Long cross-country debrief: back from California
Flying the 2008 Get Your Glass Sweepstakes Piper Archer from AOPA headquarters in Frederick, Md., to San Jose, Calif., for AOPA Expo was great fun. Although a trip like this may seem daunting to most students and newly certificated private pilots, it's not hard when you break it down into pieces. Read this week's update for lessons learned on a great trip.
'Tis the season to take advantage of AOPA member benefits
During the hustle and bustle of the holiday season, it's easy to forget that AOPA membership provides you with discounts and rewards that come in handy at this time of year. So make sure you're aware of the benefits as you plan your holiday travel and do your shopping. And you can even increase your odds of winning a very special gift that is sure to make your flying experience in the New Year even more exciting and fun. Read more >>
Sporty's 'Garmin 696/695 Checkout' DVD
If you've plunked down the money for Garmin's new GPSMAP 696, you'll want to know all of the box's capabilities before you put it to work. AOPA Pilot Senior Editor Dave Hirschman put the GPSMAP 696 through its paces for a review in the December 2008 issue, and he blogged his first impressions. Sporty's has released Garmin 696/695 Checkout, the latest in its What You Should Know series. The program promises to teach users how to navigate the main pages, learn handy shortcuts to manage screen brightness and extend battery life, and how to use flight plans and XM satellite weather to make strategic weather decisions in flight, for starters. The program sells for $29.95 and is available in DVD format or as an instant download from Sporty's Web site. Order online or call 800/SPORTYS.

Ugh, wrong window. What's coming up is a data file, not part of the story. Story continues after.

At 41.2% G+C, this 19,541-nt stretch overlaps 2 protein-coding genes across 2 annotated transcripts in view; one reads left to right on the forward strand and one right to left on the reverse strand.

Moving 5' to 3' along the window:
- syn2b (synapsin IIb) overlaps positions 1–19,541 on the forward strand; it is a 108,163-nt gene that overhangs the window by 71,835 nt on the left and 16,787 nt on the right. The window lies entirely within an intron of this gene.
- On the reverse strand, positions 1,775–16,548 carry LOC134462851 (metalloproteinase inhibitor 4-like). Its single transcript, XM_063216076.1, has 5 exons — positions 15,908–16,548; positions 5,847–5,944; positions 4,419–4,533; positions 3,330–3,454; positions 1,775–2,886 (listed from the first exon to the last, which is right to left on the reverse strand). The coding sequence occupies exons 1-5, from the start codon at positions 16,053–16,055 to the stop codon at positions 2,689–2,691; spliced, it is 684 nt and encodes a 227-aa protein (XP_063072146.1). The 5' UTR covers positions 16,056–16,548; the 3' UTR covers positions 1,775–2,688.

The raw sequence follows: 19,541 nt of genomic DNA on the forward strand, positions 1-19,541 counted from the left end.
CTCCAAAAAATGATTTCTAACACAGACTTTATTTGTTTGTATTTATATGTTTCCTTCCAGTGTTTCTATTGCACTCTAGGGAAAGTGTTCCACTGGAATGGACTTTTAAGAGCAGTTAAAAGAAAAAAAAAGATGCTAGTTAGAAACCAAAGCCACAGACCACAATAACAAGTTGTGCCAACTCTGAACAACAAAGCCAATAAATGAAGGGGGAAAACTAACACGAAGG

Note: Products listed have not been evaluated by ePilot editors unless otherwise noted. AOPA assumes no responsibility for products or services listed or for claims or actions by manufacturers or vendors.
Question: It was very cold this morning, and I noticed some frost on my airplane. Am I allowed to fly with frost or ice on the airplane?
Answer: Ice, snow, and frost affect more than the wing's ability to generate lift. The additional weight can exceed your maximum takeoff weight and render your aircraft uncontrollable. While the regulations do not specifically prohibit Part 91 operators from flying with wing contamination, it could be viewed as a careless and reckless operation under FAR 91.13. Part 121 and Part 135 operators are strictly prohibited from flying with any wing contamination. For more information about the effects of ice and snow on your aircraft, read this article from AOPA Flight Training or review the AOPA Air Safety Foundation's information on aircraft icing.
Got a question for our technical services staff? E-mail to [email protected] or call the Pilot Information Center, 800/872-2672. Don't forget the online archive of "Final Exam" questions and answers, searchable by keyword or topic.
Postcards, AOPA's new online photo gallery, allows you to upload your own aviation photography as well as view, rate, and comment on others' photos. Your favorite aviation images from AOPA Pilot are still available online through this new gallery. Take a look, and submit your own photos!
AVIATION EVENTS & WEATHER
Want something to do this weekend? Wanting to plan an aviation getaway? See our online calendar of events. We've enhanced our calendar so that with one click, you can see all of the events listed in the calendar regions you selected when personalizing ePilot . Now you can browse events listed two weeks to a few months out to make your planning easier. Before you take off on an adventure, make sure you check our current aviation weather provided by Jeppesen.
Flight Instructor Refresher Clinics
The next AOPA Air Safety Foundation Flight Instructor Refresher Clinics are scheduled in San Diego, Calif., Atlanta, Ga., and Albuquerque, N.M., Nov. 15 and 16; Anchorage, Alaska, Nov. 22 and 23; Denver, Colo., and Chicago, Ill., Dec. 6 and 7; and Orlando, Fla., Dec. 13 and 14. For a complete schedule, see AOPA Online.
Can't make it in person? Sign up for the CFI Refresher Online.
AOPA Air Safety Foundation Safety Seminars
AOPA Air Safety Foundation Safety Seminars are scheduled in Alice, Texas, Nov. 15; Burbank, Calif., and Jacksonville, Fla., Nov. 17; Ontario, Calif., and Tampa, Fla., Nov. 18; Irvine, Calif., and West Palm Beach, Fla., Nov. 19; and San Diego, Calif., and Orlando, Fla., Nov. 20. Topics vary—for details and a complete schedule, see AOPA Online.
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Editorial Team : ePilot Editor: Alyssa Miller | Contributors: Warren Morningstar, Alton Marsh